It’s shameful how little we know about China
Peter Kammerer says Hong Kong people’s knowledge of the nation is woefully lacking. If teaching the Communist Party’s version of Chinese history in schools is not the best way to instil a love of the nation, why not focus on China’s rich culture, diverse geography and delightful cuisines?
If we relied on Western pop songs for our knowledge of the world, life would be scary indeed. Led Zeppelin’s Kashmir has a line about eyes filling with sand “as I scan this wasted land”, an odd way to refer to the idyllic region of valleys and mountains in Himalayan India, and Toto’s Africa has the line, “as sure as Kilimanjaro rises like Olympus above the Serengeti”, which is a geographic falsehood, even on the clearest days in northern Tanzania or southwestern Kenya.
Hong Kong is sometimes thought of as being part of Japan. Dutch DJ and record producer Tiesto rhymed in his latest song how he just ordered sushi from Japan with “Jackie Chan”, and the late American indie singer Alex Chilton’s Bangkok gets Asia totally wrong in so many ways – not only speaking of the Thai capital as being “just a little town down in Indonesia”, but also “making love the Japanese way/learned aggressively in Hong Kong”.
We shouldn’t be too critical of such ignorance, though; how familiar are we with the geography, natural or political, of China?
I confess, from my own perspective, not nearly as familiar as I should be. But then, I know for sure I’m far from being the only one. I believe most Hongkongers would struggle with locating on a map the majority of the nation’s 23 provinces, five autonomous regions and four municipalities (I’ll exclude the two special administrative regions, Hong Kong and Macau, shoo-ins for a local audience).
Without such basic knowledge, there is little point in going a few steps further by asking about the topography, climate, names of provincial capitals and local agricultural produce and industries.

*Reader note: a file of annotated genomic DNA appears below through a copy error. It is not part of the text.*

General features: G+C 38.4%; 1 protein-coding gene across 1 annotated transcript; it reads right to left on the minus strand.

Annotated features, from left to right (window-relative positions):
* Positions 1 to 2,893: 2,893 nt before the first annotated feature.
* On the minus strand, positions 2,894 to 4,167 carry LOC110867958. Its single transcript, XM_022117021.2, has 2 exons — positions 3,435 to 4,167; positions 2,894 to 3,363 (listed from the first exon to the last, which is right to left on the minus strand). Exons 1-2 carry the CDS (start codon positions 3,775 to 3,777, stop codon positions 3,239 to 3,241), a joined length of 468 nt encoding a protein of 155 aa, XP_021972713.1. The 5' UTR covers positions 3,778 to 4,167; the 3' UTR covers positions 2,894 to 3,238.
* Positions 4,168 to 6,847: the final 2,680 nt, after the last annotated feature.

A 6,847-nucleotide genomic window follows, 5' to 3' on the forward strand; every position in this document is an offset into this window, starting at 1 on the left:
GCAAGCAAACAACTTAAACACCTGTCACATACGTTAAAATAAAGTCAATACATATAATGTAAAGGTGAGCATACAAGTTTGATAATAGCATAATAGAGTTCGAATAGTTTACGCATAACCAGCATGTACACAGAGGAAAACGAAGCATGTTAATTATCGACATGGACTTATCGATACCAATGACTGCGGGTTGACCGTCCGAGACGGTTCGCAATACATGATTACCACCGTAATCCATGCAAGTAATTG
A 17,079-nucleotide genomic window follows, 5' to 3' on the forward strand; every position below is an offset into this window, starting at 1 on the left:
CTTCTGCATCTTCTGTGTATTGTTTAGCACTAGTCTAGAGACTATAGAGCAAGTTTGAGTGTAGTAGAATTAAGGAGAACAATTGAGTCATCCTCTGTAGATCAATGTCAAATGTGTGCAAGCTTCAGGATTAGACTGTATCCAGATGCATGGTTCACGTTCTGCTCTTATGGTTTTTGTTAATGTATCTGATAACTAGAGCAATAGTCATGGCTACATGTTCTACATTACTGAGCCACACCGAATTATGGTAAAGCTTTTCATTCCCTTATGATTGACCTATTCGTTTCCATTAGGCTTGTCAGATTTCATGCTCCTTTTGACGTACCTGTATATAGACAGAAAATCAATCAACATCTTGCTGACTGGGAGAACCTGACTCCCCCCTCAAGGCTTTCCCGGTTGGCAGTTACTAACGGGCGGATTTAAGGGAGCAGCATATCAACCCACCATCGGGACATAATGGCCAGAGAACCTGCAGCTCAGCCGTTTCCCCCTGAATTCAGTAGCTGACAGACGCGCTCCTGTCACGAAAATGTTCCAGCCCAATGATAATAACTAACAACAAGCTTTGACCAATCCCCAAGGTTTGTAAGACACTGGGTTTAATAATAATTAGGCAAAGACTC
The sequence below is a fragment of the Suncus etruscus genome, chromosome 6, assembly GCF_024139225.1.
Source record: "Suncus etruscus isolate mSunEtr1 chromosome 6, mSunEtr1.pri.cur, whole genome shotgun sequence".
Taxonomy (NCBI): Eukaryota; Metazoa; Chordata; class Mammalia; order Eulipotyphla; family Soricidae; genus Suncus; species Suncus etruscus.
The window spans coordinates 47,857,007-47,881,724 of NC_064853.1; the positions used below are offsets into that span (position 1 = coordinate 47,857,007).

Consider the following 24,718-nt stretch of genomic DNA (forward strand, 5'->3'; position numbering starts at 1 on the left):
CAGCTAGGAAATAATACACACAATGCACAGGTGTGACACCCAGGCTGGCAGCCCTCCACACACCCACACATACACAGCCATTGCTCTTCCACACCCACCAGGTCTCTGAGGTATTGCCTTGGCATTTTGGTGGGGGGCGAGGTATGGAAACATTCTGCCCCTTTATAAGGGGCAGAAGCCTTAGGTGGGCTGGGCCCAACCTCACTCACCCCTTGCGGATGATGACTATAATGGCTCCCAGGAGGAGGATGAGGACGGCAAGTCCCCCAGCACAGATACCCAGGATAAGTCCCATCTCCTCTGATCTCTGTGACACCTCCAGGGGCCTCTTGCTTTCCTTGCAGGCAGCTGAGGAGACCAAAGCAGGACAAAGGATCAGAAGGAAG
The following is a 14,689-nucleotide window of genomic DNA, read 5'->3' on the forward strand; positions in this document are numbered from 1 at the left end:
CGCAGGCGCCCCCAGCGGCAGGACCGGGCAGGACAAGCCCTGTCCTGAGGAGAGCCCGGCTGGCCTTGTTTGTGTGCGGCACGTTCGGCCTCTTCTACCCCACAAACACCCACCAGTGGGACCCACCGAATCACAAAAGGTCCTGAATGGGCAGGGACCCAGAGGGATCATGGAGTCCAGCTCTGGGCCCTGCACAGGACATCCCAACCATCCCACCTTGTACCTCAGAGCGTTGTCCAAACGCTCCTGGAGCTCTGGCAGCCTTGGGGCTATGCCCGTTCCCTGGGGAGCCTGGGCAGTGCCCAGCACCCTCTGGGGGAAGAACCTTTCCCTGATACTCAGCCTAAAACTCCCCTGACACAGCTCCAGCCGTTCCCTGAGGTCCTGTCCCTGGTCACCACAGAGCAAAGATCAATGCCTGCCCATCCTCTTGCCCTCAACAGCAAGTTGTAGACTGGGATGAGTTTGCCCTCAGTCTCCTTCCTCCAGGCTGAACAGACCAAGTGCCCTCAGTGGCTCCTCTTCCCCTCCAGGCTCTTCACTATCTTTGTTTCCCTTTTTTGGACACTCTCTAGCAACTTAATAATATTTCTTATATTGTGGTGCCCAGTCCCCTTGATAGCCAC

These are what I was taught at primary school about my country of birth, Australia, and its states and territories. I learned about the highest mountain and significant ranges, the populations of the capital cities and the names of the major rivers and tributaries.
On a map, I could point to where there was desert, tropical rainforest, cattle and sheep grazing, and mining. The numbers have since changed, but all these years later, my fundamental knowledge still stands.
High-school geography, Asian studies at university, book-reading, movies and music, and three decades as a journalist have given me knowledge, to varying degrees of depth, about a host of other countries.
American pop culture has done the best teaching job of all, songs being so rife with references to the US that I know too much about locations to which I have never been, like the Smoky and Rocky mountains, Alabama and Alaska, and a host of places name-dropped in titles, among them Tupelo, Wichita, Sausalito, Luckenbach and Nutbush.
But the pervasiveness of American soft power and the ability to sing along to a karaoke backing track of Hotel California are not excuses for ignorance about China.
Nor can I understand Beijing’s way to instil a love of the nation among Hongkongers; it has taken the confrontational approach of first teaching students the Communist Party’s version of Chinese history rather than taking the practical path offered through geography.
Each of China’s major geographical regions is distinct and that has led to particular cultures, languages, historical patterns and economic activities. Learning about the diversity and complexity created by the North China Plain, Loess Plateau, the Southeast coast and Shanghai, Yangtze valley, Sichuan Basin, the Southwest uplands, Xinjiang, the Northeast, and Qinghai and the Tibetan Plateau is invaluable for those with the inclination.
But teaching this way may not be to the liking of a government that favours keeping things simple; a single language and a Confucian-centred culture.
An even better starting point to getting to know and love China may therefore lie in something Hongkongers are only too fond of embracing: food.
How many of us know that there are eight major Chinese cuisines, Cantonese, Sichuan, Jiangsu, Zhejiang, Fujian, Hunan, Anhui and Shandong? Satisfying stomachs may be the simplest way to get people hooked on China – and, in the process, promote understanding, knowledge and appreciation.
Peter Kammerer is a senior writer at the Post